There is currently only one recommended route through Pine Creek and drops into the canyon right at the highway. The route has several rappels (5-8 depending on the route and group). Conditions vary tremendously. Sometimes the canyon is a dry romp and sometimes it is filled with ice cold water. Flash floods change the canyon periodically and in fact a few years ago one of the old rappels actually disappeared and was taken out by a huge flash flood.
The canyon included some dark passageways, so for the best lighting, an 11 am start is recommended. The canyon begins right at the highway and then the canyon quickly slots up and has several drops and obstacles. The convoluted walls are really nice and the passages interesting. The slot opens up after the last drop and then there is an hour or two ob boulderhopping to get to the lower trailhead. Most parties seem to take about 4 hours for the route.
Dark section of the slot in Pine Creek.
Pine Creek (along with Fry Canyon much farther east), actually has the easiest access of any slot canyon I know of. The slot actually passes under the highway!
This is where you will exit the canyon. If hitch hiking, you will probably want to start here as you will be clean and dry before doing the canyon.
After obtaining the proper permit from the visitor center, drive up Zion Canyon to Highway 9. Turn right/east here and follow the road to the second switchback. Park here.
Note: Observe the surrounding landmarks so you will know the correct place to exit the canyon after completing it.
Continue up Highway 9. Go through the tunnel and park at the parking lot just east of it and right after exiting the tunnel.
Kimberly in one of the dark passages of Pine Creek. The canyon is very hard to photograph unless you hit the correct lighting at the right time of day.
From the parking lot, look for a trail down into the canyon just to the east of the bridge. Stay on the main one and keep off the blocked off trails.
Follow the canyon a short distance down. Soon you will reach the first rappel, which goes over two drops.
Several other rappels are down canyon. The third rappel and the best one is into what is known as the Double Arch Alcove or the Great Cathedral. This is where a swim is usually located.
After about four rappels and opening up, the canyon passes through one area of boulders where the tunnel window in the highway is visible. There are at least two ways to pass the jumble of boulders and drops. There is a bolted anchor on a ledge on the right side looking down canyon. You can also do the boulder jam and falls directly, but don’t leave any more bolts. There are also bypasses to the left, but this can create erosion and is not recommended.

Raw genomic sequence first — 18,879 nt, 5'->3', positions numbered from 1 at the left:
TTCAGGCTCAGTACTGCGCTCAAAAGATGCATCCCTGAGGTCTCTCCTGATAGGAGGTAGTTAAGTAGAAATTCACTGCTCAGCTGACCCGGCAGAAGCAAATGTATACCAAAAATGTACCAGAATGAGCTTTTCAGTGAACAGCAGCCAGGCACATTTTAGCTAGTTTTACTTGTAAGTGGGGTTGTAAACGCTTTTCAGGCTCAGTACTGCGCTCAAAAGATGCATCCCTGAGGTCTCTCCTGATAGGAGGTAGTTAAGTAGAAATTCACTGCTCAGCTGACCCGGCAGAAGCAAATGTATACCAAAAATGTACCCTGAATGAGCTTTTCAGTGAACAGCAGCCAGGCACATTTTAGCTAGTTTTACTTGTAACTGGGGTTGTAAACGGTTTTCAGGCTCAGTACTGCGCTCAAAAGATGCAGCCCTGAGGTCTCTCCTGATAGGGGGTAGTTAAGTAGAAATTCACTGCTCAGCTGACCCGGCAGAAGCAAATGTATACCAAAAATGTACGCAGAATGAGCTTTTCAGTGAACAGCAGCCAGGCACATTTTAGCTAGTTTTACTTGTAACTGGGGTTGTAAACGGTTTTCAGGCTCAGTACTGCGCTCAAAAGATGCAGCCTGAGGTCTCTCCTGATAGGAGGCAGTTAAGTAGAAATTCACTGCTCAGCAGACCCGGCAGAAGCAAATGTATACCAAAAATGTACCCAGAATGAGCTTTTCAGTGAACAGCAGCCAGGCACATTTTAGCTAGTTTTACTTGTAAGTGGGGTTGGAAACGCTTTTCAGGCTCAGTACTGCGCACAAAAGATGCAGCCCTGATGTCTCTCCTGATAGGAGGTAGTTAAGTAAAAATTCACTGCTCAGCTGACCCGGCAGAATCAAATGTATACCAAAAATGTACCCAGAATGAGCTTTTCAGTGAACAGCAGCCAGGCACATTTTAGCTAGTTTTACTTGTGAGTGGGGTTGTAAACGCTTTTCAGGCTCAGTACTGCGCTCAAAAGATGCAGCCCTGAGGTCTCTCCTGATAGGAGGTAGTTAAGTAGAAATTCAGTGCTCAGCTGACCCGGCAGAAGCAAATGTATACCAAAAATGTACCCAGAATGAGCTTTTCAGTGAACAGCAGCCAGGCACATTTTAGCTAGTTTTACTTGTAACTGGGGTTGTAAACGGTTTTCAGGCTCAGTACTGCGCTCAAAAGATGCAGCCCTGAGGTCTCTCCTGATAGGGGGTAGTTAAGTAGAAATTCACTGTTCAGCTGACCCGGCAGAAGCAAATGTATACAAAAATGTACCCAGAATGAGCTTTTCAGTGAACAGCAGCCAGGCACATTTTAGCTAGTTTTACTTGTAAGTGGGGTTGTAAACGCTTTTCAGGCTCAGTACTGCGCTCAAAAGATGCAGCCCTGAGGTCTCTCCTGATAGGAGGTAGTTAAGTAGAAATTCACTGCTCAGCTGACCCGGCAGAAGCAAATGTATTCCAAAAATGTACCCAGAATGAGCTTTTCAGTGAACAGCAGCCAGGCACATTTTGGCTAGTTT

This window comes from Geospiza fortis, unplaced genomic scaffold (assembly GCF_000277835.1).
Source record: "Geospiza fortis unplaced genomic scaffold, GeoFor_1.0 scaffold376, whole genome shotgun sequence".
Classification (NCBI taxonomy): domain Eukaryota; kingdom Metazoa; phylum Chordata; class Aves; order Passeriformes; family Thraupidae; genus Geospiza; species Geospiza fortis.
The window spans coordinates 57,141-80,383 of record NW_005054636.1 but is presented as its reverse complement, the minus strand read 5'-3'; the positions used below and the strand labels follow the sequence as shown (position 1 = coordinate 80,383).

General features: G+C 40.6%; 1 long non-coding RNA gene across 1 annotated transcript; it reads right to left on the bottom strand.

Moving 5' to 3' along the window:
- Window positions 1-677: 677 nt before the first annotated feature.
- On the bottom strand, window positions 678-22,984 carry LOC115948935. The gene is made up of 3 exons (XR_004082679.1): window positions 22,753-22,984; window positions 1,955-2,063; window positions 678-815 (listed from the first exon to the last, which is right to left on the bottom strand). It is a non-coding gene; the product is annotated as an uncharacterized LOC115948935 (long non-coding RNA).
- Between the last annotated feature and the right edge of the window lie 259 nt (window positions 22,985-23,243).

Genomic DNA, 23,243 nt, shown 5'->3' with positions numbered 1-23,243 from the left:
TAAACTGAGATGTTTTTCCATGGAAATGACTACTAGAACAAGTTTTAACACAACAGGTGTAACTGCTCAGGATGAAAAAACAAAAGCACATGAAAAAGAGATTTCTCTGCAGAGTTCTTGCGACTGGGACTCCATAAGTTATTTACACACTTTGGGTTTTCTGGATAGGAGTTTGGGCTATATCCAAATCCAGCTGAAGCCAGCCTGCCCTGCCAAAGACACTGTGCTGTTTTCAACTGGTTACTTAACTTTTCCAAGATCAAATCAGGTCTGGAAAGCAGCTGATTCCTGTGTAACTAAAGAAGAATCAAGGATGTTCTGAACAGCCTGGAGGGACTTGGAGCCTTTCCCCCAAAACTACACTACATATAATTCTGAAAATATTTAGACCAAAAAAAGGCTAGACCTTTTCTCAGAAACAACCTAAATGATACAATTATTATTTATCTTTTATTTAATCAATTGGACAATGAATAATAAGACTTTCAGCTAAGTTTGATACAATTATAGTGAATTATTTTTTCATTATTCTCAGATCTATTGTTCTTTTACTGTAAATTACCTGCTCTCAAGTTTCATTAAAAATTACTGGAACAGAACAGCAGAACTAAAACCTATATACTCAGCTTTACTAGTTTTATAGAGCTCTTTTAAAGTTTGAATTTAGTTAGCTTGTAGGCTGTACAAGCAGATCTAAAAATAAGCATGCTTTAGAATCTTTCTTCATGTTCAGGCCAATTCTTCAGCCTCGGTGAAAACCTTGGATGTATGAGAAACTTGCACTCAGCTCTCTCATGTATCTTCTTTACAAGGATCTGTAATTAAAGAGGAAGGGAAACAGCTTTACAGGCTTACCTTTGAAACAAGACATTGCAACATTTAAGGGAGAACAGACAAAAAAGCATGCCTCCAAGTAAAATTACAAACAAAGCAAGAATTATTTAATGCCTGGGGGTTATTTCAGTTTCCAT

The final rappel is a bolted drop of 100 feet into a clear pool and spring. If it’s hot out, take time to cool off and relax here as shade is in shorter supply down canyon.
It’s about a mile down canyon and to the road/trailhead at the second switchback. There is much boulderhopping. Most of the pools can be avoided, but if it’s hot out, you might as well wade through them.
You will see the wall of the highway on the left if you keep your eyes open. A trail leads from the creek to the highway which is the end of the trip.
Most parties take four hours, including taking lots of photos.
This is the rappel into what is known as the Double Arch Cavern or the Great Cathedral.
Bring a climbing helmet, several slings, rings, descending gear, and a harness. A wetsuit is needed outside the summer season and often during the summer season. Check with the visitor center for current conditions.
One 60 meter rope will do, if you are 100% sure your rope really is 60 meters or 200 feet, but be aware that you can't see the bottom of the last rap from the top. Have the center marked. Otherwise, bring two 40-50 meter ropes.
This is the final rappel in the canyon.